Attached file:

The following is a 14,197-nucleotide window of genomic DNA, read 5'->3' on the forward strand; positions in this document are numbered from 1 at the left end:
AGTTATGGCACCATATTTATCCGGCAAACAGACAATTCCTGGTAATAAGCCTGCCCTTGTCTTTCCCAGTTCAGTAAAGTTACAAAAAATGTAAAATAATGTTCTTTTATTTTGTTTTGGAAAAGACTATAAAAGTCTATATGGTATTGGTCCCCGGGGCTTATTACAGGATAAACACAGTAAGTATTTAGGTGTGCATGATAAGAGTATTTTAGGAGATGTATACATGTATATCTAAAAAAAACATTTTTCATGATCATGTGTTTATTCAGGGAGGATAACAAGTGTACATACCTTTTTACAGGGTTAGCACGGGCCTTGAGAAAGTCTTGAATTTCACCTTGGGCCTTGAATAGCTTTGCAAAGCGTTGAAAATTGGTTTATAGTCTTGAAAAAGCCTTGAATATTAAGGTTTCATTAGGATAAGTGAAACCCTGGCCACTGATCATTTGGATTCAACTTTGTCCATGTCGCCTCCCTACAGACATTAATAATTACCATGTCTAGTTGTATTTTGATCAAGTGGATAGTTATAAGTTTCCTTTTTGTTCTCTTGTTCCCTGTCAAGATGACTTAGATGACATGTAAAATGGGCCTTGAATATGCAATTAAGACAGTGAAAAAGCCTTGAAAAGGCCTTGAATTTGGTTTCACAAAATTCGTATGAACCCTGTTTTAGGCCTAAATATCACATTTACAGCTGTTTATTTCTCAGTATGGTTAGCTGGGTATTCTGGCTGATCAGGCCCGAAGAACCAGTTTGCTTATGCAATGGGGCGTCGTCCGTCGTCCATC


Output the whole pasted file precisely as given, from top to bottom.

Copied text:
The following is a 14,197-nucleotide window of genomic DNA, read 5'->3' on the forward strand; positions in this document are numbered from 1 at the left end:
AGTTATGGCACCATATTTATCCGGCAAACAGACAATTCCTGGTAATAAGCCTGCCCTTGTCTTTCCCAGTTCAGTAAAGTTACAAAAAATGTAAAATAATGTTCTTTTATTTTGTTTTGGAAAAGACTATAAAAGTCTATATGGTATTGGTCCCCGGGGCTTATTACAGGATAAACACAGTAAGTATTTAGGTGTGCATGATAAGAGTATTTTAGGAGATGTATACATGTATATCTAAAAAAAACATTTTTCATGATCATGTGTTTATTCAGGGAGGATAACAAGTGTACATACCTTTTTACAGGGTTAGCACGGGCCTTGAGAAAGTCTTGAATTTCACCTTGGGCCTTGAATAGCTTTGCAAAGCGTTGAAAATTGGTTTATAGTCTTGAAAAAGCCTTGAATATTAAGGTTTCATTAGGATAAGTGAAACCCTGGCCACTGATCATTTGGATTCAACTTTGTCCATGTCGCCTCCCTACAGACATTAATAATTACCATGTCTAGTTGTATTTTGATCAAGTGGATAGTTATAAGTTTCCTTTTTGTTCTCTTGTTCCCTGTCAAGATGACTTAGATGACATGTAAAATGGGCCTTGAATATGCAATTAAGACAGTGAAAAAGCCTTGAAAAGGCCTTGAATTTGGTTTCACAAAATTCGTATGAACCCTGTTTTAGGCCTAAATATCACATTTACAGCTGTTTATTTCTCAGTATGGTTAGCTGGGTATTCTGGCTGATCAGGCCCGAAGAACCAGTTTGCTTATGCAATGGGGCGTCGTCCGTCGTCCATC